In Revere, in a brightly lit first-grade classroom at Paul Revere Elementary School, six groups of 6-year-olds are spread out. Some sit with their teacher, Erin London, while most of the others are settled in at desks and discuss questions from their assignment books. A couple of boys lie on a mat while a few others sit at a computer bank and do their work with a keyboard and a mouse.
“What are some other nocturnal animals?’’ London asks the group at the little table where they’re sitting. “Think of some animals that are only out at night and sleep during the day.’’
“Raccoons?’’ asks Christopher Celona.
“Yes,’’ says London, offering Celona a quick smile before returning to the book.
Since the Paul Revere became the first innovation school in Massachusetts more than a year ago, educators from across the state have made it one of their first stops as they try to find a better way to teach and prepare students to enter society. The schools were created by Governor Deval Patrick two years ago to give educators flexibility inside the classroom. Similar to charter schools, the innovation schools are allowed to set their own curriculum, schedule, and calendar, and choose their own staff.
While the schools are still funded by their home districts, policies are set by a governing board - staffed by educators, administrators, and parents. Schools also can raise money for programming, take on corporate partners and create educational collaboratives, and set their own budgets. The program requires approval from the district School Committee and the school’s teachers’ union. There are 18 innovation schools in the state, and in February, Patrick announced $281,000 in planning grants to 29 schools that want to attain innovation status. Five of the planned schools are in Gloucester, Haverhill, Lynn, Malden, and Somerville.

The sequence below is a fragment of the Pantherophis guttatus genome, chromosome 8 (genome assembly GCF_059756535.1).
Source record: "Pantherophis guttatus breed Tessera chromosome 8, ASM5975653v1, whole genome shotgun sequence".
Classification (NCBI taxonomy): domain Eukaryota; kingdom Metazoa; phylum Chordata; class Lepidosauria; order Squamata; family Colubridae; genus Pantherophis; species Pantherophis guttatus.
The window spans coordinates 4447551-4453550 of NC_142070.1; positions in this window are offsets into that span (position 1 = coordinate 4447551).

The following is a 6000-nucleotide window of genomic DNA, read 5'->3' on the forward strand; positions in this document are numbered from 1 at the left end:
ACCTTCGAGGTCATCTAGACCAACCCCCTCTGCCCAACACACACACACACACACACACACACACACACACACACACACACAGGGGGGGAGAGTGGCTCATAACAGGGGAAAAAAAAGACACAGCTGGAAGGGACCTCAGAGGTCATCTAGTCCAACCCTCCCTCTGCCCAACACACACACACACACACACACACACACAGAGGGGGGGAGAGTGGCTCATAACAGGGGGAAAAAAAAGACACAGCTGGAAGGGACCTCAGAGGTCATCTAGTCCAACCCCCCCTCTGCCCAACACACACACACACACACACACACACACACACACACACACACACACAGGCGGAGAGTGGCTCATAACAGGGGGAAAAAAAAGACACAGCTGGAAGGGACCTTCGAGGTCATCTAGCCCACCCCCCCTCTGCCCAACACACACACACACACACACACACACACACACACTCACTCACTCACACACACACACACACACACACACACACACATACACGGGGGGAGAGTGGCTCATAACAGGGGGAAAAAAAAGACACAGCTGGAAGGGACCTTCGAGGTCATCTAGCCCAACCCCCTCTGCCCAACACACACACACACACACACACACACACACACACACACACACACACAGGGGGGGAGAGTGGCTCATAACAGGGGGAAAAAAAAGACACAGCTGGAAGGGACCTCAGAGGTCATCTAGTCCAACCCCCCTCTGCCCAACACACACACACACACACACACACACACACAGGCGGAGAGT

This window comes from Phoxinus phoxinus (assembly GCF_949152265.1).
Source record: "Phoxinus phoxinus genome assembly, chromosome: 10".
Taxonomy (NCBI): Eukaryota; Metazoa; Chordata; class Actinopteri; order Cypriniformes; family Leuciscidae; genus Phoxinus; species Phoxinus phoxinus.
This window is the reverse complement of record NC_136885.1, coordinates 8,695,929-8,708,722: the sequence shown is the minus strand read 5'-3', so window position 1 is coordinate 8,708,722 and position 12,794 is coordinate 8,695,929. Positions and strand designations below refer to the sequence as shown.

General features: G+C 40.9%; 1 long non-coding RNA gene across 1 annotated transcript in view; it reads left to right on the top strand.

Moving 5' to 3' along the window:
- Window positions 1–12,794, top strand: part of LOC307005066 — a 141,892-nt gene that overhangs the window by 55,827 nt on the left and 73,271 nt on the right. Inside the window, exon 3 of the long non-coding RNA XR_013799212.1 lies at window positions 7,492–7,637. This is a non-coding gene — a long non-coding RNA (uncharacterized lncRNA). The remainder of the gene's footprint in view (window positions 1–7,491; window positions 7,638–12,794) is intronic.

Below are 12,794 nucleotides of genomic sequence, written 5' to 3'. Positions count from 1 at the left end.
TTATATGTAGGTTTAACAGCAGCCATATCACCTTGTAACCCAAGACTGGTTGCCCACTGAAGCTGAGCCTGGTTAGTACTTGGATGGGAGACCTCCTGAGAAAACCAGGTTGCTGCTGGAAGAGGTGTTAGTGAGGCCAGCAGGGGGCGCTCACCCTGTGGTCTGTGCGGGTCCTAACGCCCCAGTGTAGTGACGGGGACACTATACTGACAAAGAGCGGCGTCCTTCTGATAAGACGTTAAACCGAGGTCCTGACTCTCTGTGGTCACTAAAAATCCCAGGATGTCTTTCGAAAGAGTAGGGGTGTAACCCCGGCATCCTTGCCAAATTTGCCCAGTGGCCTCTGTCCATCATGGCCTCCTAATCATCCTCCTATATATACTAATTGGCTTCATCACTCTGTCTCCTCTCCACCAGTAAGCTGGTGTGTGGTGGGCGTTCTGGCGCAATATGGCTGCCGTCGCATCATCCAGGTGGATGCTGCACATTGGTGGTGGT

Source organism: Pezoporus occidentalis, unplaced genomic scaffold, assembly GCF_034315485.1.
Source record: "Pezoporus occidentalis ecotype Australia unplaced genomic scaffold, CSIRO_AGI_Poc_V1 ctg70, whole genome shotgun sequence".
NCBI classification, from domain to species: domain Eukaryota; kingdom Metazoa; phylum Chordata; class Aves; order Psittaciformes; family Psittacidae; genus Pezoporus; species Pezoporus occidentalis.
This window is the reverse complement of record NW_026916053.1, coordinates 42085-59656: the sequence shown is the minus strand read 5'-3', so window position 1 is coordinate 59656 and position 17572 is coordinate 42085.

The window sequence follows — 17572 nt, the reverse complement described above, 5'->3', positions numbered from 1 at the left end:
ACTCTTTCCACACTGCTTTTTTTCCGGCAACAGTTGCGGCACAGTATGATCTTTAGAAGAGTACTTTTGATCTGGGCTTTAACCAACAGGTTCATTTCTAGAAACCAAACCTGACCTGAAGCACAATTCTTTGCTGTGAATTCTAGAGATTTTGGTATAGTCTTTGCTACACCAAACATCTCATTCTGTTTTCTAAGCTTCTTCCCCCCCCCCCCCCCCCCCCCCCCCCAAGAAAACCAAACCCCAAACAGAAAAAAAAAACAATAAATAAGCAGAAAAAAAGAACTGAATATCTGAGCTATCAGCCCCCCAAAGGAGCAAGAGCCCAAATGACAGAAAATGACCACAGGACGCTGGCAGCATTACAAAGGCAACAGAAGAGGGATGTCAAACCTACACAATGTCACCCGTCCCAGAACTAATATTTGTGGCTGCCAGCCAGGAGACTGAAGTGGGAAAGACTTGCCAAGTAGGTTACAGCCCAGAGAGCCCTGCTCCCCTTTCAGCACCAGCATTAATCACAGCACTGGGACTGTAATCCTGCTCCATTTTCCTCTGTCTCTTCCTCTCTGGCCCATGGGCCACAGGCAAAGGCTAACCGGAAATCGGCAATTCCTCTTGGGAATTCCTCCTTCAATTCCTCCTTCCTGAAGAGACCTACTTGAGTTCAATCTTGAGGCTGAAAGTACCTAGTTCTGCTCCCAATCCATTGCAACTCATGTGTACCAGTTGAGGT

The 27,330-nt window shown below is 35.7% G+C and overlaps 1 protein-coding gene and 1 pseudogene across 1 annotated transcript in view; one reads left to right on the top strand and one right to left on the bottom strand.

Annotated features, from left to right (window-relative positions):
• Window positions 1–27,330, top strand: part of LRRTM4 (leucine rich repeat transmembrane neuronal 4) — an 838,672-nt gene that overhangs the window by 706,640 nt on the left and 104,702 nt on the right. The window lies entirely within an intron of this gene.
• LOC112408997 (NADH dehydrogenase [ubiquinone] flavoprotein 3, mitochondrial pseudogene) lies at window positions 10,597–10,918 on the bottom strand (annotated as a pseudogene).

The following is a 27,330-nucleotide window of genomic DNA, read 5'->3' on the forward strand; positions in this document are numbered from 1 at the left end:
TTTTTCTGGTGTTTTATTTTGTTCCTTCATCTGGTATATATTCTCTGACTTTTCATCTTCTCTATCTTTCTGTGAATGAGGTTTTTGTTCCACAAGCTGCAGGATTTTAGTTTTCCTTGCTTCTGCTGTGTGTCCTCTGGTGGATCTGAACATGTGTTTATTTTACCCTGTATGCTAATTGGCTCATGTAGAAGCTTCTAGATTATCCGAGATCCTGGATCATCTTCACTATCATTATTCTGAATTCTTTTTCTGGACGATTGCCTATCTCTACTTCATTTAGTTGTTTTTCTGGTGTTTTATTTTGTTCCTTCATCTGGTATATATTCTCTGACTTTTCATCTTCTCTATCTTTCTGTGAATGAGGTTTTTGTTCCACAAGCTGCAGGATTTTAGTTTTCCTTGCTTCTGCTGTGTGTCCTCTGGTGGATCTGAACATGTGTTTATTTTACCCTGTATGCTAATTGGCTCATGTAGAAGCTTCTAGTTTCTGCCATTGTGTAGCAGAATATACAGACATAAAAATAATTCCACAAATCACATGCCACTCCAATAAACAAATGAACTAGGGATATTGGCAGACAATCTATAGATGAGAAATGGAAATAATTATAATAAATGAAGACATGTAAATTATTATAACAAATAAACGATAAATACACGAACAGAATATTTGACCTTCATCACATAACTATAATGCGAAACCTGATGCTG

“Innovation schools provide educators with a new option to build supportive schools that ensure students reach high standards and expectations,’’ Elementary and Secondary Education Commissioner Mitchell Chester said in a prepared statement.
As charter schools have spread throughout the state - and focused on changing everything from traditional curriculum to the hours students spend in school every day to boost academic achievement - some urban public schools have faced increased pressure to change the way they teach. Many district superintendents, such as Revere’s Paul Dakin, say innovation schools allow for a better learning environment for teachers and students.
“I think the best thing about the school is the renewed enthusiasm and the empowerment of my teachers,’’ said Dakin.
At the Paul Revere school, teachers helped craft the curriculum, restructured their schedules to allow for an extra eight hours of extracurricular activities a week while remaining within the guidelines of the union work week, and have introduced an Open Circle time in the classroom. The 15-minute circle is held twice a week, and allows children to discuss personal and family issues with the rest of their classmates and teachers. Since being introduced last year, four other Revere schools have begun the Open Circle.